From Judgement to Mercy; From Din to Rachamim

Nov 24, 2014
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by: Rabbi Yitzchak Hirshfeld

The Ramban (Vayikra 23:24) calls Rosh Hashanah “Yom Hadin B’rachamim,” the Day of Judgment with Mercy, and Yom Kippur “Yom Harachamim B’din,” the Day of Mercy with Judgment. The Ten Days of Penitence apparently serve as a transition period.

What do these phrases mean? Where do they come from? Understanding this Ramban will illuminate two of the fascinating themes of this Yomim Noraim (“High Holy Day”) period. The first is the interplay between the two facets of G-d’s relationship to man: the Attribute of Din (Judgement) and the Attribute of Rachamim (Mercy). The second is the interplay of the functions of those two very distinct, yet complementary, days: Rosh Hashanah and Yom Kippur.

This is puzzling. Adam was victorious?! Adam and Eve were driven out of the Garden of Eden, the earth was cursed, and their evil inclination became intimately intertwined within their personalities. Surely if we were to identify winners and losers, the serpent won and Adam and Eve lost.

The answer may be, that being evicted from Gan Eden was a great act of mercy on G-d’s part. In the perfect world of Eden, man, in order to survive, must be perfect. In Eden, Din cannot be tempered with Rachamim. In our far from perfect world, in our exile from Eden, human imperfection may be tolerated. Perfection may be approached as a goal, but its absence will never surprise us.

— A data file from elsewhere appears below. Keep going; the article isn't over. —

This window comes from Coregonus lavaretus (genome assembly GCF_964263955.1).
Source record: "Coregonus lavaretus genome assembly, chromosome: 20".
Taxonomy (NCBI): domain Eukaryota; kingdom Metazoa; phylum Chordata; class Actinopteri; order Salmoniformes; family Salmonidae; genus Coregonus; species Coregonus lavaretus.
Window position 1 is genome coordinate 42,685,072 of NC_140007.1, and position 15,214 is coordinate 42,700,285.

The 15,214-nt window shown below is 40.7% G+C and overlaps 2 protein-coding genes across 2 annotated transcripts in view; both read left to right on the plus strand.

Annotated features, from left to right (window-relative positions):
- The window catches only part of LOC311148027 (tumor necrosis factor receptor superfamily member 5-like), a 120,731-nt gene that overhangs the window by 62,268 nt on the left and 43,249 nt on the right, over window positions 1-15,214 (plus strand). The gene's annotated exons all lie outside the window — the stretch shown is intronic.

All this happened on that first Rosh Hashanah. G-d’s judgment was tempered with His mercy. Rosh Hashanah is “Yom Hadin B’rachamim.”

The first Yom Kippur was a different response to a different sin-the sin of the Golden Calf. At the Giving of the Torah, Israel had been elevated to spiritual heights reminiscent of Adam’s situation in Gan Eden. And their fall was even more spectacular than Adam’s. There were no extenuating circumstances; there was no excuse for failure-the degree of Mercy extant since Creation would not suffice to save them.

It was just then that G-d said (see Rashi to Shemot 33:19), the time has come for Me to reveal further levels of my Attribute of Mercy-My Mercy has no end, no limits, to those who call for my mercy, in repentance and subservience. The prayers of those who recite and implement my Thirteen Attributes of Mercy will never remain unanswered.

All this happened as the Jewish People were approaching their first Yom Kippur. To a great extent “Din” was superseded by “Rachamim”: Yom Kippur, the Day of Mercy with Judgment.

This transition from Rosh Hashanah to Yom Kippur, from the predominance of Din to the supremacy of Rachamim is taking place now, during the ten days of Teshuvah. Teshuvah isn’t only about fixing ourselves-it is also about fixing a relationship.

When we soften our hearts, the whole world becomes a softer place. The harsh spotlight of Din becomes the soft glow of Hashem’s loving presence. We come home to bask in the security of a relationship of love.

And that’s what Sukkot is all about.

G’mar Chatimah Tovah.

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